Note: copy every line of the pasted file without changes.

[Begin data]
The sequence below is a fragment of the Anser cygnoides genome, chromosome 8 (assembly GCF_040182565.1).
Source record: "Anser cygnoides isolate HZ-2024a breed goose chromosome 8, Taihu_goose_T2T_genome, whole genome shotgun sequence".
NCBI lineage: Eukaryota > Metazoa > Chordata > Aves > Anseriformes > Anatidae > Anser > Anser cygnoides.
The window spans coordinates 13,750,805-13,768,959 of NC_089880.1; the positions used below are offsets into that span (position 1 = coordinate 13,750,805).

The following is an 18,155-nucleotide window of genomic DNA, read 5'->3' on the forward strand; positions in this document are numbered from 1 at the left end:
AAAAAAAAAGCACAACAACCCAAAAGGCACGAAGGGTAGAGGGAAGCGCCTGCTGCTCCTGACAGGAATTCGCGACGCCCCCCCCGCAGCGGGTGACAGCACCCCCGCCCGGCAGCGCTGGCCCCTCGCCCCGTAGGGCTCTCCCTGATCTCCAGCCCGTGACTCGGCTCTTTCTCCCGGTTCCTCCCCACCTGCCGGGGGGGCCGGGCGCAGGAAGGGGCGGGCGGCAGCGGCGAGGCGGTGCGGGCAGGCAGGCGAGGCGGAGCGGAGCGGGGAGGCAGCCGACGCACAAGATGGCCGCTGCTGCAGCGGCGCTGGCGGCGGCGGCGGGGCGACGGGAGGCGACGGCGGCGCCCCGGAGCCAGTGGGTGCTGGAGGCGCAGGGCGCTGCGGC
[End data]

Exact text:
The sequence below is a fragment of the Anser cygnoides genome, chromosome 8 (assembly GCF_040182565.1).
Source record: "Anser cygnoides isolate HZ-2024a breed goose chromosome 8, Taihu_goose_T2T_genome, whole genome shotgun sequence".
NCBI lineage: Eukaryota > Metazoa > Chordata > Aves > Anseriformes > Anatidae > Anser > Anser cygnoides.
The window spans coordinates 13,750,805-13,768,959 of NC_089880.1; the positions used below are offsets into that span (position 1 = coordinate 13,750,805).

The following is an 18,155-nucleotide window of genomic DNA, read 5'->3' on the forward strand; positions in this document are numbered from 1 at the left end:
AAAAAAAAAGCACAACAACCCAAAAGGCACGAAGGGTAGAGGGAAGCGCCTGCTGCTCCTGACAGGAATTCGCGACGCCCCCCCCGCAGCGGGTGACAGCACCCCCGCCCGGCAGCGCTGGCCCCTCGCCCCGTAGGGCTCTCCCTGATCTCCAGCCCGTGACTCGGCTCTTTCTCCCGGTTCCTCCCCACCTGCCGGGGGGGCCGGGCGCAGGAAGGGGCGGGCGGCAGCGGCGAGGCGGTGCGGGCAGGCAGGCGAGGCGGAGCGGAGCGGGGAGGCAGCCGACGCACAAGATGGCCGCTGCTGCAGCGGCGCTGGCGGCGGCGGCGGGGCGACGGGAGGCGACGGCGGCGCCCCGGAGCCAGTGGGTGCTGGAGGCGCAGGGCGCTGCGGC